I first encountered the work of Noam Chomsky, professor of linguistics at the Massachusetts Institute of Technology, as a wide-eyed freshman in high school. My inchoate intellectual views were just starting to take shape, and I had developed a keen interest (nay, an obsession) with political philosophy and foreign affairs. When reading the Economist or skimming the pages of the New York Times, I felt that I had my finger on the pulse, the pumping lifeblood, of global society.
One banal day of literary perusing, I stumbled upon a copy of Manufacturing Consent in the current events section of my local library. I had heard the name "Chomsky" somewhere before but could not place it. After reading just a few pages, I was hooked.
My intellectual journey since has been tumultuous indeed. From Chomsky, I moved on to other thinkers, both public and academic. But I always returned, especially when jaded, to lap up what refreshment I could from his reviving commentary.
I am sure that many in the Brown community have a special place in their hearts and minds for Chomsky. There is no need for me to preach to the choir, to beat a dead horse, to implement a hackneyed metaphor. Brown students get it.
As I sat through the question-and-answer period of last week's lecture (featuring you-know-who), I was appalled, startled and utterly embarrassed: Is this all that the Brown intellectual population can offer?
The exchange, if it can be called that, was littered (pun intended) with uninformed, vague and repetitive questions. Had no one read a single work, article, book or interview of Chomsky's before the lecture? Do we really need to be asking a commentator of his stature, "What can we as students do?" Must this question be asked twice?
Yet this is not the worst part. Not a single Brown student asked a challenging, provocative or formidable question. Brown Students for Israel, are you asleep at the wheel? Did you have a mandatory meeting running concurrently with the lecture? The man said that he doesn't believe Israel should exist. You should be haranguing!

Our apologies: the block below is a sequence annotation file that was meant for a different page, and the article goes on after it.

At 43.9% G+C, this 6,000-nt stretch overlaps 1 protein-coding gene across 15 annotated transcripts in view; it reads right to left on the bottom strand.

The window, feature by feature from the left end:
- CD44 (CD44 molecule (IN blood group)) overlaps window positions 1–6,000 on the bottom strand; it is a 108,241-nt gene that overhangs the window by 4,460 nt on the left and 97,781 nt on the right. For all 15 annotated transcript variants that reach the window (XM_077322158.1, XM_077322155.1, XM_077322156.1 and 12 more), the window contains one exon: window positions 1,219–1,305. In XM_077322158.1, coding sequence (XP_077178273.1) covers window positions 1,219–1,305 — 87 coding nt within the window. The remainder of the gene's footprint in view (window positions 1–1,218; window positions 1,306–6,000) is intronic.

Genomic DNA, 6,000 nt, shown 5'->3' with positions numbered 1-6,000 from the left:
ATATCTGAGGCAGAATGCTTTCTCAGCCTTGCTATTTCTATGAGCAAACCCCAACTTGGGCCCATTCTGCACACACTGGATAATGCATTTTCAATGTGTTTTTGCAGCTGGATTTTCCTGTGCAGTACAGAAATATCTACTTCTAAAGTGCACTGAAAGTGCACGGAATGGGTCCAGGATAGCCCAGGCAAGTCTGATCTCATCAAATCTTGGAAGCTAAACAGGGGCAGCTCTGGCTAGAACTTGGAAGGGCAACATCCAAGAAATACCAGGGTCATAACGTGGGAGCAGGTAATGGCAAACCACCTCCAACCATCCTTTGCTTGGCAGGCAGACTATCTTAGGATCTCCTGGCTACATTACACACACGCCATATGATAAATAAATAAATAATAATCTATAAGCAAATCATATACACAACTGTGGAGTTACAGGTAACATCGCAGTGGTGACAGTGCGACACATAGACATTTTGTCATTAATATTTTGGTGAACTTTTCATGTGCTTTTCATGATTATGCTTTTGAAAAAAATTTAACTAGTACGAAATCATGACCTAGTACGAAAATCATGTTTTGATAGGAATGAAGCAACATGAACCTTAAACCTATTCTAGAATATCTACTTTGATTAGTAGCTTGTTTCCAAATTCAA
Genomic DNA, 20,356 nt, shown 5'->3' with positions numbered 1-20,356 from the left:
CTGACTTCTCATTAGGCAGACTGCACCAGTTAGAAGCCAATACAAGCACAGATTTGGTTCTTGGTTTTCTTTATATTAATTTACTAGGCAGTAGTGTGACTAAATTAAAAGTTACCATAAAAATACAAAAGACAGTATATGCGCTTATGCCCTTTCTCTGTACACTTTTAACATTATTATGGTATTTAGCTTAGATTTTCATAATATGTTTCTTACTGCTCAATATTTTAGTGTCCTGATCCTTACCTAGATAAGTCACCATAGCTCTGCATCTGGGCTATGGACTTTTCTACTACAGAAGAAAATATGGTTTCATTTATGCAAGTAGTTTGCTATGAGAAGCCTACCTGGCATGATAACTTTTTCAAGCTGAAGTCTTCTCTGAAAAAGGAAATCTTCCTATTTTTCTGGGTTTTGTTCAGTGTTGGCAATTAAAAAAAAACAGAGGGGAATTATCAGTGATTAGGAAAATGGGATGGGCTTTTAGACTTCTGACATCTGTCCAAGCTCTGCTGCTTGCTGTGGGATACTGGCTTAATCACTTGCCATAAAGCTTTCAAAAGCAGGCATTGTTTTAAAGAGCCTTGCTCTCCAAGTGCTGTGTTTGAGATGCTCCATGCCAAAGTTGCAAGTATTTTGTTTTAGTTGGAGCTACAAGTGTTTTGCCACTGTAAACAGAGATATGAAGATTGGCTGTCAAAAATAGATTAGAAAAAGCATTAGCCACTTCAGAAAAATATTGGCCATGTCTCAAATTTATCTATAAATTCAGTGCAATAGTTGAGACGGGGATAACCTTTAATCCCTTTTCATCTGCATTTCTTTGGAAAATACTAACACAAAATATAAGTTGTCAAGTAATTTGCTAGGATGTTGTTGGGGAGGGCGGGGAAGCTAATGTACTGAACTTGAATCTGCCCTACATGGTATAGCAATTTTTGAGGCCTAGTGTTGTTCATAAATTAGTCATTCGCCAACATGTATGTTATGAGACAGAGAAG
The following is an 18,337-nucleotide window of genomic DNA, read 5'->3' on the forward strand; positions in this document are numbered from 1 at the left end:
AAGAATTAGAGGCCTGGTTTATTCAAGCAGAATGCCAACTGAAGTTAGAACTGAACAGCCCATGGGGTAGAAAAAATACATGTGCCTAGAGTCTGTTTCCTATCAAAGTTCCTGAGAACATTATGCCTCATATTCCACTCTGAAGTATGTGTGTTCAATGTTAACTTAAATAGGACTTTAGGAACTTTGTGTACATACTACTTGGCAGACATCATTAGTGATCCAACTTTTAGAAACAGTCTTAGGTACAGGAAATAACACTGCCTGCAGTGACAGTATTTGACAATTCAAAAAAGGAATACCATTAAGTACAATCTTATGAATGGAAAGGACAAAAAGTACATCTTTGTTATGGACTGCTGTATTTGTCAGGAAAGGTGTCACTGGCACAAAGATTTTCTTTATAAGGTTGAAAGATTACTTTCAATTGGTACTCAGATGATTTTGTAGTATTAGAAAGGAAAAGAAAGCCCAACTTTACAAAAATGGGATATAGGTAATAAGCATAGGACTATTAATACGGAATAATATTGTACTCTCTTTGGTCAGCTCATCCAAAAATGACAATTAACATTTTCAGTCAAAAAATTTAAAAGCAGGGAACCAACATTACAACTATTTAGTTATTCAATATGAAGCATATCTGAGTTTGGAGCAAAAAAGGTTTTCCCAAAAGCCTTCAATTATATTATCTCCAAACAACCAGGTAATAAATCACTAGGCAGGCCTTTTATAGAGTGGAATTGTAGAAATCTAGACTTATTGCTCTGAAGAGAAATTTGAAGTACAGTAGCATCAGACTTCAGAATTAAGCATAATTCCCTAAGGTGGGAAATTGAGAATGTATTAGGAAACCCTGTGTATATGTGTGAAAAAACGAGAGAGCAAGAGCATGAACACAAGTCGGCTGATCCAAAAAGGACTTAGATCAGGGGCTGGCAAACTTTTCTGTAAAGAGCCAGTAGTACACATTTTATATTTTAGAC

I do not reserve my criticism solely for the questioners — I take serious issue with Common Ground as well. Applause for securing arguably the most important intellectual alive, but could you not give this deity a more stimulating introduction? It was dry, colorless and minimal.
Furthermore, the question-and-answer session was sloppy and unorganized. Tip: When a speaker has finished speaking, it is your job to man the mic and direct questions. Chomsky was left up at the podium, uncomfortably and awkwardly, for nearly a minute before anyone even got in line for questions. How deflating.
And I will not go into the shameless bit of political self-promotion that occurred as well — the crowd spoke for itself. Suffice to say, it exemplified the general tone of the night — do not criticize, do not inquire, try to protect your hide and let this batty old nut speak his deranged message.
When Chomsky exits this earth, we will certainly have a prolific collection of political, social, economic and philosophical commentary left behind. But all of this is accessory. Chomsky often wrote on unfashionable topics, and much of his political writing will be irrelevant centuries from now. However, what can endure, if we let it, is his spirit of tireless critique of power and privilege, which will always exist.
I have myriad differences and disagreements with Chomsky's work, especially his Manichean treatment of foreign affairs and his unelaborated opinions on morality, which he seems to take for granted. But I still respect his ability to transcend traditional academic structures, both in breadth and depth, to offer powerful evaluations of the way that power operates.
For our departing seniors, much from Chomsky can be applied here. As you escape the embrace of Brown, you will face, most likely for the first time, the need to provide for your own subsistence, your own survival. To gain income, to feed yourselves and your families, you will need to play an institutional role, whether it be for a law firm, a financial company, academia, a non-governmental organization, the government, etc.
But you need not relent totally: Be aware of the implications your institutional actions can have on the personal lives of real people. You may be able to justify your transgressions on the small scale, in the short run, but just know that, once upon a time, you were a wide-eyed freshman as well, and you too had ideals and principles.
I end, of course, with a quotation from Professor Chomsky:
"To speak truth to power is not a particularly honorable vocation … It is a waste of time and a pointless pursuit to speak truth to those who exercise power in coercive institutions."
Why? They already know the truth, as do you. Thus, I charge you always to question those who claim to know absolutely, whether it be in a million-dollar board meeting or a college lecture hall.
Au revoir, seniors. It's been real.
Anthony Badami '11 is a political theory concentrator from Kansas City, Mo. He can be reached at anthony_badami at brown.edu